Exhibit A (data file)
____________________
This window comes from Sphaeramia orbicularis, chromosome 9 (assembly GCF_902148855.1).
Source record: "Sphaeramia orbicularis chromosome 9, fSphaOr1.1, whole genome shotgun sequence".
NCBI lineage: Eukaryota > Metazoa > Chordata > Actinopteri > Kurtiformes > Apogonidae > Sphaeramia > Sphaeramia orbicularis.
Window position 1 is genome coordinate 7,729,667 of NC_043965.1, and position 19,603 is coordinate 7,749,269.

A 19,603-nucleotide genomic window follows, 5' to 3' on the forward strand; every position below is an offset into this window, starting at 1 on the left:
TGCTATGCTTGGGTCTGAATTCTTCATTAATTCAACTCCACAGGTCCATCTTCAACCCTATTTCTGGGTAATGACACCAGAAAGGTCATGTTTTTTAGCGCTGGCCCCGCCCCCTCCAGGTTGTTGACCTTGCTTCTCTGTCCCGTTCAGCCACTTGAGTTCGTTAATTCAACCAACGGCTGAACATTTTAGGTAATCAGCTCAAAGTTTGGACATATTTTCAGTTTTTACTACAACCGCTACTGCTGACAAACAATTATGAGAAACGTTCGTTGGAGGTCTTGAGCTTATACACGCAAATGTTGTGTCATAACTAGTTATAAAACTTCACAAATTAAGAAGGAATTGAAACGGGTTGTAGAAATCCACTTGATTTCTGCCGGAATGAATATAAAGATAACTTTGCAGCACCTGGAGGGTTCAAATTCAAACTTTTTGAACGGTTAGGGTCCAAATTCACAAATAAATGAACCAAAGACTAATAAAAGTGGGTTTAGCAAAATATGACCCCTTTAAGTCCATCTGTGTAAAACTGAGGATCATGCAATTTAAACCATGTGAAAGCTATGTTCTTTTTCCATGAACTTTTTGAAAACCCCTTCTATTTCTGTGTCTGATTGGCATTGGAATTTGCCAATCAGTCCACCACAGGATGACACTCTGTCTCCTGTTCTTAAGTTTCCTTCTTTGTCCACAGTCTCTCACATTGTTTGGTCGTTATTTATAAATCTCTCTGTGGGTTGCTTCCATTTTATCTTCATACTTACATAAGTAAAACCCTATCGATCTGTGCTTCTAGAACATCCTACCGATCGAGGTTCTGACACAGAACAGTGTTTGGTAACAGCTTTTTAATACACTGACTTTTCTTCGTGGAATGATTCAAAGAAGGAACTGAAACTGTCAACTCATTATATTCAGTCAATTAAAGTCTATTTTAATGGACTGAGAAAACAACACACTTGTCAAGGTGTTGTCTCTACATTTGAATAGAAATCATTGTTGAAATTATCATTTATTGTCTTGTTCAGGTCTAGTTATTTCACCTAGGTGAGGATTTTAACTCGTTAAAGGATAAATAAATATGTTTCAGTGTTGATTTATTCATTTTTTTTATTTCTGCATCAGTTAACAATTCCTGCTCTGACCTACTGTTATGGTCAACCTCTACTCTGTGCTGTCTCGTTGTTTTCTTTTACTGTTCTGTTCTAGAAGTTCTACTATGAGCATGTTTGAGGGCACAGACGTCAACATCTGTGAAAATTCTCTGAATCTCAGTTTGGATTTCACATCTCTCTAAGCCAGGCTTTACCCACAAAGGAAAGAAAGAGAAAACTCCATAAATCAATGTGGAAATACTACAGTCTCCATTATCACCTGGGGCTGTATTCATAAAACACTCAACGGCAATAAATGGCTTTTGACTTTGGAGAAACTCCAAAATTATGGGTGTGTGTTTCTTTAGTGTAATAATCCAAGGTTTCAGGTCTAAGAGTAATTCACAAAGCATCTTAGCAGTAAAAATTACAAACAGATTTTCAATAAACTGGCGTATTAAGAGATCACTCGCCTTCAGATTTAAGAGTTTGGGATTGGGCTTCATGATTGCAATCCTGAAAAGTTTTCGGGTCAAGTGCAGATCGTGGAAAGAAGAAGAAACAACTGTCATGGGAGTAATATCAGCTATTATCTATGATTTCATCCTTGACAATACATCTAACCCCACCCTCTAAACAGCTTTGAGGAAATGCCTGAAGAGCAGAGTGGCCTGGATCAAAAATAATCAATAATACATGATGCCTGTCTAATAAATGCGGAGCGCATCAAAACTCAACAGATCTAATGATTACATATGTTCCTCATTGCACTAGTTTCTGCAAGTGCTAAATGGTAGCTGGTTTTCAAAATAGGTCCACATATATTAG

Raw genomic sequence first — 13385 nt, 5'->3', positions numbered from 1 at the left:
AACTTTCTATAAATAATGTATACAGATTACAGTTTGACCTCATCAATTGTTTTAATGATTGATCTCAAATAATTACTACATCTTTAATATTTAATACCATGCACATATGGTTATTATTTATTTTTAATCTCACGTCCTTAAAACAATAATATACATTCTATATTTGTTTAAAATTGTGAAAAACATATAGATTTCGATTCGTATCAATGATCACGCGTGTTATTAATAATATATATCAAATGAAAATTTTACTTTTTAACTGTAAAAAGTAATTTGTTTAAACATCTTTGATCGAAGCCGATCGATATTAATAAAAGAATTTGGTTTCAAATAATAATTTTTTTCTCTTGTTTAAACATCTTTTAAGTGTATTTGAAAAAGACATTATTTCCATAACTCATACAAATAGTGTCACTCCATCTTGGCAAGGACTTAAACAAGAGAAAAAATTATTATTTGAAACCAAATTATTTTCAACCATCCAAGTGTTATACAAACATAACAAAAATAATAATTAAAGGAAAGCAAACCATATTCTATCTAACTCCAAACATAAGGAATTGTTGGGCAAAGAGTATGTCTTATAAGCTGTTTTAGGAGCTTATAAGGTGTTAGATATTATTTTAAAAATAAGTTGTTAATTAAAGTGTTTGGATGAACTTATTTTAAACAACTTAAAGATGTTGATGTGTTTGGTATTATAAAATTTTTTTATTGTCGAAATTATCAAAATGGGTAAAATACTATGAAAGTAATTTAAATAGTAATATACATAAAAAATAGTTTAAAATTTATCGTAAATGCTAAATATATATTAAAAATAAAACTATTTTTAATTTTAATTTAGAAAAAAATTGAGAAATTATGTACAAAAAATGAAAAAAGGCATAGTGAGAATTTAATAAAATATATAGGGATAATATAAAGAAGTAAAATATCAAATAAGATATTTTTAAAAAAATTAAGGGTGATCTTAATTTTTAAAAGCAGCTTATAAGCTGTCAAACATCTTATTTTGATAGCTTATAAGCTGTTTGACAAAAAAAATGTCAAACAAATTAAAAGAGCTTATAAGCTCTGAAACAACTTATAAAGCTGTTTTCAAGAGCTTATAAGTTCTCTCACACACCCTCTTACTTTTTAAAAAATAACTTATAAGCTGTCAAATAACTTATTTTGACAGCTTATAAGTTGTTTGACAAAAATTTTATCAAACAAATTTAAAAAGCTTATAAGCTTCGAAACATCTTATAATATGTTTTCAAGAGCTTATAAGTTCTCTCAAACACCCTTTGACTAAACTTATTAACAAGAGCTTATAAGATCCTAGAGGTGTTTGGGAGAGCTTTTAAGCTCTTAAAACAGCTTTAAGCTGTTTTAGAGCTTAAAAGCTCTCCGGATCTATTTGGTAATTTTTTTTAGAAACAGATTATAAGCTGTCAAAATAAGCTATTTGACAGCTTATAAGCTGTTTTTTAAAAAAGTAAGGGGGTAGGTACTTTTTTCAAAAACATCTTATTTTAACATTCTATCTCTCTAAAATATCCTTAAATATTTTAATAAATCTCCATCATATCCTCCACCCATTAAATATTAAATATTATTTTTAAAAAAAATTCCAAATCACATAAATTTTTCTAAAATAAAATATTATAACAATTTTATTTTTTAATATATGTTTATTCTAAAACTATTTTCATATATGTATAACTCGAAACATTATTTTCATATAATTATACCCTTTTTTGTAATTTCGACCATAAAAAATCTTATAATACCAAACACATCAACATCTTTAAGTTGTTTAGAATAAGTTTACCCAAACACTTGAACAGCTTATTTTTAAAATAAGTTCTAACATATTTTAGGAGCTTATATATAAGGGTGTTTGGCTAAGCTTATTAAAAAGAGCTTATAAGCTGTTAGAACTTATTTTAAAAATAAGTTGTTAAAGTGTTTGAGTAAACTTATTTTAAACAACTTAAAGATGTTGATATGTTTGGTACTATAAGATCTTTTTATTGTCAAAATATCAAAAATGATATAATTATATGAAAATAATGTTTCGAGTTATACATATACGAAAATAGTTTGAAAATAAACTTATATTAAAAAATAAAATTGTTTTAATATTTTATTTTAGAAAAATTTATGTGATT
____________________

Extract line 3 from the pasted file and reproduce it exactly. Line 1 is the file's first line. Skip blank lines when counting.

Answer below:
NCBI lineage: Eukaryota > Metazoa > Chordata > Actinopteri > Kurtiformes > Apogonidae > Sphaeramia > Sphaeramia orbicularis.